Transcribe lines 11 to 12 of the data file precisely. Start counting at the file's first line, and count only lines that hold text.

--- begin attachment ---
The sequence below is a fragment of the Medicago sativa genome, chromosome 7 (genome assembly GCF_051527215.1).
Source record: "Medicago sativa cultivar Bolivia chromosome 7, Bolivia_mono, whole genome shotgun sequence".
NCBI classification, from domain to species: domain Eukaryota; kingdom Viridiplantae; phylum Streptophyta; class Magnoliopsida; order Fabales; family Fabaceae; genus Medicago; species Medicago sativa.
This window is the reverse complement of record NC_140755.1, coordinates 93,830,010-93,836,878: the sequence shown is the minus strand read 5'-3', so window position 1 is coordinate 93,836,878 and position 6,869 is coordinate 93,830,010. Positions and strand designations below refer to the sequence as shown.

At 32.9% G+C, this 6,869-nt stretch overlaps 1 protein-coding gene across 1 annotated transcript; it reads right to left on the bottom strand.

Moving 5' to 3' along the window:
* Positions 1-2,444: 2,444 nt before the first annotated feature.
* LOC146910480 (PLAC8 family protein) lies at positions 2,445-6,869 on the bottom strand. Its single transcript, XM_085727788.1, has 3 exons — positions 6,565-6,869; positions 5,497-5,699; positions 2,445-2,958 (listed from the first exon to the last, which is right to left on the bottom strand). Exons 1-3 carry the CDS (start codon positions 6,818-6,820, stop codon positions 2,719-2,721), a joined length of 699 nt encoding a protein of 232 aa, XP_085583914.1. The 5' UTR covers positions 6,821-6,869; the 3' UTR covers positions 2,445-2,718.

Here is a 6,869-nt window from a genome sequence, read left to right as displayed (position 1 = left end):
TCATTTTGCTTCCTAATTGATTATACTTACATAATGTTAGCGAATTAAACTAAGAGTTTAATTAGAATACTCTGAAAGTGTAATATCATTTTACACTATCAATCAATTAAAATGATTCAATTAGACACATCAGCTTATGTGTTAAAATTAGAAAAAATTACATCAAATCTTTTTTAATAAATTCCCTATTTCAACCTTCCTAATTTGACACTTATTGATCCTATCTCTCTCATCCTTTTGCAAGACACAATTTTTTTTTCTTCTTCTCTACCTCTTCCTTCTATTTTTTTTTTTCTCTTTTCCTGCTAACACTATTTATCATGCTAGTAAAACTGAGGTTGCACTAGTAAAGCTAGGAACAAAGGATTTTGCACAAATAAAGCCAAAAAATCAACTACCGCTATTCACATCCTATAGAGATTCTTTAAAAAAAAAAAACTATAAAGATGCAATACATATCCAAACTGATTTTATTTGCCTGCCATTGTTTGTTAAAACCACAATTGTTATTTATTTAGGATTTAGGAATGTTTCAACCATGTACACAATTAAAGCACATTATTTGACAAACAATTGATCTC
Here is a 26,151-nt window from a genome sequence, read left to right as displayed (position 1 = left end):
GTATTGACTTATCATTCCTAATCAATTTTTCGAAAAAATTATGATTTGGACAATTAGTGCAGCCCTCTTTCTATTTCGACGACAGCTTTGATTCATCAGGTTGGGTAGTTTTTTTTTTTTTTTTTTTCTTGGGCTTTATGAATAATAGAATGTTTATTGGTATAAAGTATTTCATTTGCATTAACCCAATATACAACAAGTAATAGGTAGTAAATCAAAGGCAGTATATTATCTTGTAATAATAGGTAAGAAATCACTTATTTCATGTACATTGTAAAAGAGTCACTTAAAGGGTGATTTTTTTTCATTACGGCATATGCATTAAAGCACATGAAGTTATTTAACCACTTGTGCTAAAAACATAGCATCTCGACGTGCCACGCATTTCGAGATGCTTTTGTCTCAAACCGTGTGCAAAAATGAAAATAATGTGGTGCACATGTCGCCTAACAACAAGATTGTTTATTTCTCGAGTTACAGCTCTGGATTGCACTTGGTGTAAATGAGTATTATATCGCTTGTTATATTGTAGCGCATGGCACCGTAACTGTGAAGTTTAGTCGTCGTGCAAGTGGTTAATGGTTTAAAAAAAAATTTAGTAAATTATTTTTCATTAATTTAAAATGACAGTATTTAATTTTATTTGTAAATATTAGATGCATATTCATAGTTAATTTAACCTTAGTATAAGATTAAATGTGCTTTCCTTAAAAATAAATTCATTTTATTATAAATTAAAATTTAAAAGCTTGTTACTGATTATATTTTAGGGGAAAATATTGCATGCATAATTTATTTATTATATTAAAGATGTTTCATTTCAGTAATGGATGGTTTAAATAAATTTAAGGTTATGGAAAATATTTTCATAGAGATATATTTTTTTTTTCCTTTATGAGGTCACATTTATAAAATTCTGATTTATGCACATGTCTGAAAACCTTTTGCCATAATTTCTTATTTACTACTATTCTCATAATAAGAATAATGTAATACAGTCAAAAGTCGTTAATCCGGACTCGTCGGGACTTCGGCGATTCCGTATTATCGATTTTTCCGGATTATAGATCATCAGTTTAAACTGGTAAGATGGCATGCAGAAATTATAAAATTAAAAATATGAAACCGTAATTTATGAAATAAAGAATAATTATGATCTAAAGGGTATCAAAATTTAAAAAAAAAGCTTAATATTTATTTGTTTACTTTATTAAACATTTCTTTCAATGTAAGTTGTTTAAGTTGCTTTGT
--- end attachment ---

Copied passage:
Here is a 26,151-nt window from a genome sequence, read left to right as displayed (position 1 = left end):
GTATTGACTTATCATTCCTAATCAATTTTTCGAAAAAATTATGATTTGGACAATTAGTGCAGCCCTCTTTCTATTTCGACGACAGCTTTGATTCATCAGGTTGGGTAGTTTTTTTTTTTTTTTTTTTCTTGGGCTTTATGAATAATAGAATGTTTATTGGTATAAAGTATTTCATTTGCATTAACCCAATATACAACAAGTAATAGGTAGTAAATCAAAGGCAGTATATTATCTTGTAATAATAGGTAAGAAATCACTTATTTCATGTACATTGTAAAAGAGTCACTTAAAGGGTGATTTTTTTTCATTACGGCATATGCATTAAAGCACATGAAGTTATTTAACCACTTGTGCTAAAAACATAGCATCTCGACGTGCCACGCATTTCGAGATGCTTTTGTCTCAAACCGTGTGCAAAAATGAAAATAATGTGGTGCACATGTCGCCTAACAACAAGATTGTTTATTTCTCGAGTTACAGCTCTGGATTGCACTTGGTGTAAATGAGTATTATATCGCTTGTTATATTGTAGCGCATGGCACCGTAACTGTGAAGTTTAGTCGTCGTGCAAGTGGTTAATGGTTTAAAAAAAAATTTAGTAAATTATTTTTCATTAATTTAAAATGACAGTATTTAATTTTATTTGTAAATATTAGATGCATATTCATAGTTAATTTAACCTTAGTATAAGATTAAATGTGCTTTCCTTAAAAATAAATTCATTTTATTATAAATTAAAATTTAAAAGCTTGTTACTGATTATATTTTAGGGGAAAATATTGCATGCATAATTTATTTATTATATTAAAGATGTTTCATTTCAGTAATGGATGGTTTAAATAAATTTAAGGTTATGGAAAATATTTTCATAGAGATATATTTTTTTTTTCCTTTATGAGGTCACATTTATAAAATTCTGATTTATGCACATGTCTGAAAACCTTTTGCCATAATTTCTTATTTACTACTATTCTCATAATAAGAATAATGTAATACAGTCAAAAGTCGTTAATCCGGACTCGTCGGGACTTCGGCGATTCCGTATTATCGATTTTTCCGGATTATAGATCATCAGTTTAAACTGGTAAGATGGCATGCAGAAATTATAAAATTAAAAATATGAAACCGTAATTTATGAAATAAAGAATAATTATGATCTAAAGGGTATCAAAATTTAAAAAAAAAGCTTAATATTTATTTGTTTACTTTATTAAACATTTCTTTCAATGTAAGTTGTTTAAGTTGCTTTGT